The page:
When boyish-looking B.J. Armstrong first came to Chicago, he decided to go to the top of the skyscraping Sears Tower. "I wanted to see the skyline and get a feel for the city," he said with a laugh. "I think it was 16 and under and they just charged me for that. It was funny. They didn't even ask me my age."
So Armstrong, then 21, paid his dollar for the view from the top without complaint.
Now he's just one level below the top of the NBA, and his reduced playing time in the finals against the Los Angeles Lakers is a small price to pay. The reward is much richer than finding landmarks from the clouds.
"The bottom line is I'm one of 24 guys who are here and everyone else is on vacation," said the Chicago Bulls backup point guard, a first-round draft choice from Iowa in 1989.
In both the regular season and the Bulls' first three playoff series, Armstrong was fifth on the team in scoring and third in assists.
During the regular season, he averaged 21.1 minutes, 8.8 points and 3.7 assists in 82 games, all as a substitute. He scored 10 more points in 240 fewer minutes than John Paxson, the player he usually replaced.
In the first three playoff series, Armstrong still was effective, averaging 6.9 points and 3.2 assists in 19.6 minutes and outscoring Paxson again.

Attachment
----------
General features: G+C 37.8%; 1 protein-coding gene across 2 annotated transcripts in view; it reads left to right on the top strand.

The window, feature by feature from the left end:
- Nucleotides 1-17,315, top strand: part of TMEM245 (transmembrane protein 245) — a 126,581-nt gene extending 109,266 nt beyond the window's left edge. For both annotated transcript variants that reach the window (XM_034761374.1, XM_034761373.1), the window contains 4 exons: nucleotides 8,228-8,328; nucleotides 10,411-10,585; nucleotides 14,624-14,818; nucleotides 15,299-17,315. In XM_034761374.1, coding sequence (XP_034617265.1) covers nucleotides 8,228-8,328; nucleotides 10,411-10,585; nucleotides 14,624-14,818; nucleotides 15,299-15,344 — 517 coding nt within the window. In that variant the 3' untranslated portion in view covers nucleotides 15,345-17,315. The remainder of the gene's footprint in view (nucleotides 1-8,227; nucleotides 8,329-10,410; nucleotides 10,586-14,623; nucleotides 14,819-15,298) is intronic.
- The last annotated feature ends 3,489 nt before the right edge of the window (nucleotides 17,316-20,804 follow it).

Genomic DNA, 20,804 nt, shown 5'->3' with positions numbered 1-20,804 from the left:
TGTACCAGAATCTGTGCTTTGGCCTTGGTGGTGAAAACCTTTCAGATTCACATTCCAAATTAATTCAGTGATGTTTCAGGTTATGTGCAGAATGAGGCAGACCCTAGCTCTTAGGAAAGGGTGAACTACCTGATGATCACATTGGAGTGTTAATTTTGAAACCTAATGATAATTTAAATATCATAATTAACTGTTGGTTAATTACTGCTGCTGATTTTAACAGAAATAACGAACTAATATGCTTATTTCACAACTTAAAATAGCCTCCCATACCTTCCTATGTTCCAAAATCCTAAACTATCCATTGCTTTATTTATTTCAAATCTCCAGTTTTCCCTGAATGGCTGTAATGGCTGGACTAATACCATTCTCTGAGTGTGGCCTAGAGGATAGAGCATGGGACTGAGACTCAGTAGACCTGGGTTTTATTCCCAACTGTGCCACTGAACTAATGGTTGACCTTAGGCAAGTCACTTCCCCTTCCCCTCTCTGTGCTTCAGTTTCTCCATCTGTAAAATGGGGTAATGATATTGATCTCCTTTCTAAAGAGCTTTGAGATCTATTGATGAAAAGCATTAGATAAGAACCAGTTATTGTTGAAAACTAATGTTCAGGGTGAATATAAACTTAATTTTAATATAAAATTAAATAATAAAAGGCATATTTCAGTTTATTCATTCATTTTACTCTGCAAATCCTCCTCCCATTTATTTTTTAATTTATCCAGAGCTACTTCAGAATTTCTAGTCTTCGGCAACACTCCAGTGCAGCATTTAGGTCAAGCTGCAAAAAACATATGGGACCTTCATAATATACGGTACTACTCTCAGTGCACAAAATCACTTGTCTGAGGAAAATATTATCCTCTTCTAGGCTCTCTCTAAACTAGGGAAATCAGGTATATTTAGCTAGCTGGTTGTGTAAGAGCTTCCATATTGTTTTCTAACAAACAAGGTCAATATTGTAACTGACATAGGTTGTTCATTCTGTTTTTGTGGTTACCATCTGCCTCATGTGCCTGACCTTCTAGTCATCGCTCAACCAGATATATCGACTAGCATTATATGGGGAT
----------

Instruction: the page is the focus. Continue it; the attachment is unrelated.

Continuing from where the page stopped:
Then came the NBA Finals.
In the opener, he had six points and three assists in 10 minutes. In Game 2, with forward Scottie Pippen guarding Los Angeles guard Magic Johnson, Armstrong's activity dropped to seven minutes in which he missed his three shots, had no points and one assist.
But he still fits into coach Phil Jackson's plans as Chicago's first guard off the bench.
"I'm on a championship club," Armstrong said. "I'm a young player. I'm just trying to fit in and contribute where I can. I'm just trying to take everything as a positive and learn from the experience."
Jackson has shown faith in Armstrong since joining the team. As a rookie, Armstrong played in 81 games, all as a backup, averaging 15.9 minutes and 5.6 points. That fell slightly to 13.6 minutes and 4.0 points in the playoffs.
"I was the first guard coming off the bench this whole year," Armstrong said. "Being the sixth man on a team that won 61 games is not bad for a second-year guy. I've got to believe I helped out in some way. You've got to put your ego aside."
"B.J. is a natural rotation person," who relieves Paxson, Jackson said before the series. He's "done a good job."
"I'm just trying to become a good player in this league," Armstrong said. "If I was on Charlotte or Miami, I'd probably be playing 30 or 35 minutes a game and averaging in double figures."
But, he added, "I certainly wouldn't trade this experience for anything in the world."